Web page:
Greenwashing in the spotlight as super funds fail to live up to ‘ethical’ label
Almost nine in ten Australians expect their superannuation to be invested in ethical and sustainable investments. Photo: TND
As many as 86 per cent of Australians now expect their superannuation and other investments to be held in funds that act responsibly and ethically but many would be disappointed if they knew what their money was really doing.
Evergreen Consultants have run the ruler over the Australian investment cohort of funds claiming to deliver ethical or environmentally sound investing criteria and they found all is not as it seems.
“What the data is showing us is that up to 10 per cent of the funds we’ve looked at that claim to have ESG [environmental, sustainable, governance] orientation in their investments actually don’t,” Evergreen’s director Michael Ohlsson told The New Daily.
“That is what is referred to as greenwashing.”
Greenwashing in the gun
That effectively means that investors are not being told the truth about where their money is and it is starting to worry regulators.
ASIC commissioner Cathie Armour said in July that greenwashing is now in the regulatory gun as “86 per cent of Australians expect their superannuation or other investments to be invested responsibly and ethically”.
“ASIC is currently conducting a review to establish whether the practices of funds that offer these products align with their promotion of these products; in other words, whether the financial product or investment strategy is as “green” or ESG-focused as claimed,” Ms Armour said.
“Boards should be mindful that prohibitions on misleading and deceptive conduct and false and misleading statements apply in relation to financial products such as securities or interests in funds. Accordingly, we encourage boards to look out for any greenwashing.”
What’s in a name?
Classification of ESG products is something of a moving feast and tighter regulations would likely knock some funds out of contention.
Recent research by the Responsible Investment Association of Australasia (RIAA) noted that “in the case of the EU, sustainable investments declined in absolute terms by 13 per cent between 2018 and 2020 owing to revised definitions of sustainable investment”.
“Australasia is moving in a similar direction to Europe,” said RIAA CEO Simon O’Connor.
“While stronger sustainable investment standards are largely being driven by industry, regulators across Australia and New Zealand are beginning to follow the EU in also pushing for stronger standards.”
However, despite the strengthening of some ESG standards, “certified responsible investment funds under management (FUM) grew to over $56.3 billion as at the end of December 2020 on the back of sustained investment performance and strong inflows, accounting for 7.7 per cent of the comparative market,” RIAA said in a statement.
Using a less stringent standard than RIAA applies to its members, a joint RIAA-KPMG survey released last September found that $1.15 trillion in assets under management fitted into the category of sustainable.
That was a rise of 17 per cent from 2018 and accounted for 37 per cent of Australia’s total $3.155 trillion in professionally managed assets.
Not what it says on the tin
Evergreen’s research came up with some surprising results, too.
“We found that some funds that don’t have an ESG or ethical label actually scored better on our spectrum than some of the funds that are labeled ethical or responsible,” Mr Ohlsson said.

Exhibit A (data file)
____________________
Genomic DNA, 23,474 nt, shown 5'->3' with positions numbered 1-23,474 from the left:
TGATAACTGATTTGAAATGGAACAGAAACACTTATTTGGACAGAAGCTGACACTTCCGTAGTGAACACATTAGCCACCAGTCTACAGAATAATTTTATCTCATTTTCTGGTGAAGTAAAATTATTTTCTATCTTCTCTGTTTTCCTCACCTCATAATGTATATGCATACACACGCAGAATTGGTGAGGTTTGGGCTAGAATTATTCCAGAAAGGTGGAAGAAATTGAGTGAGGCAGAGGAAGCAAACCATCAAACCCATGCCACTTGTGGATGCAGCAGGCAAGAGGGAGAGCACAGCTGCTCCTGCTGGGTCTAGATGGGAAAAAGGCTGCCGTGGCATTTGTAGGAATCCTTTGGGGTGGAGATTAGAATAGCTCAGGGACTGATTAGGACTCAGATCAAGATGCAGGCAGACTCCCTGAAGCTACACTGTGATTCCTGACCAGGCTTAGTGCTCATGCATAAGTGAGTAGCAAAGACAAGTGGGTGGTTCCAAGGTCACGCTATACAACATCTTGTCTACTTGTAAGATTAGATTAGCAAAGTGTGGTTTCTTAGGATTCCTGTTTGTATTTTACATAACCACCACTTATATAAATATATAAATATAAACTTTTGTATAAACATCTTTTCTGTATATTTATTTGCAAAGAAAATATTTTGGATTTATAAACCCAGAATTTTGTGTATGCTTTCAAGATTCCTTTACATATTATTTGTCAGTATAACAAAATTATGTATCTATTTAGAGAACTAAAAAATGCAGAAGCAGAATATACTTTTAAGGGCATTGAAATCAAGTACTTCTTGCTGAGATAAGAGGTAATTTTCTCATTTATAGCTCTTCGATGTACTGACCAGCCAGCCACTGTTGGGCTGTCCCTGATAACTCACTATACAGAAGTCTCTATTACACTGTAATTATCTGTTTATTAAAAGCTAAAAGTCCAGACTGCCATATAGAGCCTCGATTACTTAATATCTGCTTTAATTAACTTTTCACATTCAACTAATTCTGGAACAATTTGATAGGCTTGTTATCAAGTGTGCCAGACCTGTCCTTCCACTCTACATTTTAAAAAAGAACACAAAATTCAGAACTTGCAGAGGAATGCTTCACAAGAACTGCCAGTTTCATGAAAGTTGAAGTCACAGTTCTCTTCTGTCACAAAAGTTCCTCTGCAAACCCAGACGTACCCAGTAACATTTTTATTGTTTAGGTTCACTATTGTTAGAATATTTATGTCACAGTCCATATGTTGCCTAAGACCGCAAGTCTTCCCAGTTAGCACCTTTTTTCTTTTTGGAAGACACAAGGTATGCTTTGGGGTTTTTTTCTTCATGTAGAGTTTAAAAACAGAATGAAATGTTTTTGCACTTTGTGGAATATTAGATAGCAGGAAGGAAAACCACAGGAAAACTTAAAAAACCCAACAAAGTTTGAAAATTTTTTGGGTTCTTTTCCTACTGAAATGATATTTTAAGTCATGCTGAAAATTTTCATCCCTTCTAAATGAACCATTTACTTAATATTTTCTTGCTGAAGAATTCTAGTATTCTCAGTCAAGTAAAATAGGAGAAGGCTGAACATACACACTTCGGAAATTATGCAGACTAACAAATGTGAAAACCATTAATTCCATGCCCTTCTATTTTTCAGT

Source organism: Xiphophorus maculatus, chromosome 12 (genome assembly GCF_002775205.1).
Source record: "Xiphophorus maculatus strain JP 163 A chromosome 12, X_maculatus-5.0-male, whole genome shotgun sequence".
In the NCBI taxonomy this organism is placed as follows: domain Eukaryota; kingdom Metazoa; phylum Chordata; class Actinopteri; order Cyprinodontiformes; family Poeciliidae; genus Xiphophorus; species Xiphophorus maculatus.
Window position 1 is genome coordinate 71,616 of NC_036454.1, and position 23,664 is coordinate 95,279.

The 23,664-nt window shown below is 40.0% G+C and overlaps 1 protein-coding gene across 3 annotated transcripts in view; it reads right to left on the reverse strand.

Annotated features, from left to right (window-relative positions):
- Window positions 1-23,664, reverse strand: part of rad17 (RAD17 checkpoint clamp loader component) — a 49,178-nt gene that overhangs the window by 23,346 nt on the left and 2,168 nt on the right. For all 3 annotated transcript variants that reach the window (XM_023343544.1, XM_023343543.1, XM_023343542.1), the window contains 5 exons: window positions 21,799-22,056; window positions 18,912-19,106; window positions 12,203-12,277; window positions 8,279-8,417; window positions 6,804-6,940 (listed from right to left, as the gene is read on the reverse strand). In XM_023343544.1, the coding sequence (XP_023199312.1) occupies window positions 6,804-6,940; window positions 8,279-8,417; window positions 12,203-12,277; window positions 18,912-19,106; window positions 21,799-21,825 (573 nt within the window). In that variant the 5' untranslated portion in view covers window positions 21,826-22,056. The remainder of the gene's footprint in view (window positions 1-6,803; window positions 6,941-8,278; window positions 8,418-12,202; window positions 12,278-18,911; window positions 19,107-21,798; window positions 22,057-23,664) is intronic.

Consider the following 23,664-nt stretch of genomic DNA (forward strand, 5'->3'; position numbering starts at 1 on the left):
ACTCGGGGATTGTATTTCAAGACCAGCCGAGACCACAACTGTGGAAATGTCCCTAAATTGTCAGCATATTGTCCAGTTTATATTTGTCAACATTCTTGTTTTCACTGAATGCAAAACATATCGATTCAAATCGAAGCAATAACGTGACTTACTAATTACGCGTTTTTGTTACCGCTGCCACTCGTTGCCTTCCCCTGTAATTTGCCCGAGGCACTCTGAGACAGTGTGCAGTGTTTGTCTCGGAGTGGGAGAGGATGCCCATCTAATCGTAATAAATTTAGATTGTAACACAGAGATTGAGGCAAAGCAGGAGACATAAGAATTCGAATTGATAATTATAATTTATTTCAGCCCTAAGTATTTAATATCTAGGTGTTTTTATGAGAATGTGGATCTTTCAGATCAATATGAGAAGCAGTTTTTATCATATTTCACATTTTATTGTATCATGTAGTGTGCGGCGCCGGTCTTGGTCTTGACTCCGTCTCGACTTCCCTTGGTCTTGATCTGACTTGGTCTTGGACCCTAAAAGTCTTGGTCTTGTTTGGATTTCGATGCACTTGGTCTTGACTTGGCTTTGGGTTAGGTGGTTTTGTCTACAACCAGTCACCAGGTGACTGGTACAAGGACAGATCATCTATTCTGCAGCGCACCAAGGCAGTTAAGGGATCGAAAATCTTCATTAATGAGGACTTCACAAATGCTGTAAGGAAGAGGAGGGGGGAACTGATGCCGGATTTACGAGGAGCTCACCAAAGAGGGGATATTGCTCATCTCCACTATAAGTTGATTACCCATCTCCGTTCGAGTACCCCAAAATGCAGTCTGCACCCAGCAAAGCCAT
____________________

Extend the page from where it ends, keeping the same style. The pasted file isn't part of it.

Evergreen will soon release a product for fund managers and investment advisers that will rate about 400 investment products on their ESG performance to help share those insights with investors.
Investors and super fund members are increasingly favouring ESG funds on performance, and not just on philosophical grounds.
“Our Responsible Investment Benchmark Report 2020 showed Australian and multi-sector responsible investment funds outperforming mainstream funds over 1, 3, 5 and 10-year time horizons,” said RIAA executive manager Nicolette Boele.
Further analysis showed this outperformance continued amidst the massive market disruption brought on by the COVID-19 pandemic.
“Responsible investors are ahead of the game. They are identifying the key themes influencing markets and returns, which helps them to better navigate turbulent times; to avoid the biggest risks and to capture more opportunities,” Ms Boele said.
Superannuation funds are increasingly offering ESG options to members and these are showing strong returns.
HESTA’s Sustainable Growth Investment Option returned 23.03 per cent return last financial year while AustralianSuper’s Socially Aware option returned 19.37 per cent.
Those returns were better than the averaged balanced option where most members have their money. The median MySuper default fund returned 17.1 per cent for the financial year, according to Rainmaker.
It’s about the portfolio
Future Super co-founder and director Adam Verwey said there was a big difference in how super funds were reporting on carbon.
“You might get a graph or the outputs as a number, but you don’t really get to see the information behind it – what carbon are they counting or not counting in their calculations,” Verwey said.
“Lots of super funds are making net-zero commitments which is a really good step, but we also need an agreed understanding about what that means.”
Sometimes members confuse the reporting of a super fund’s own emissions with the emissions from the companies in which they invest.
“I don’t think most Australians are thinking too much about the super fund headquarters – they’re really thinking about the emissions in their portfolio,” Mr Verway said.
“Australian and global sharemarket returns have increased by over 60 per cent in the last decade.
“If you look at just the fossil fuel companies, they’ve gone backward by between 30 per cent to 50 per cent.”
The New Daily is owned by Industry Super Holdings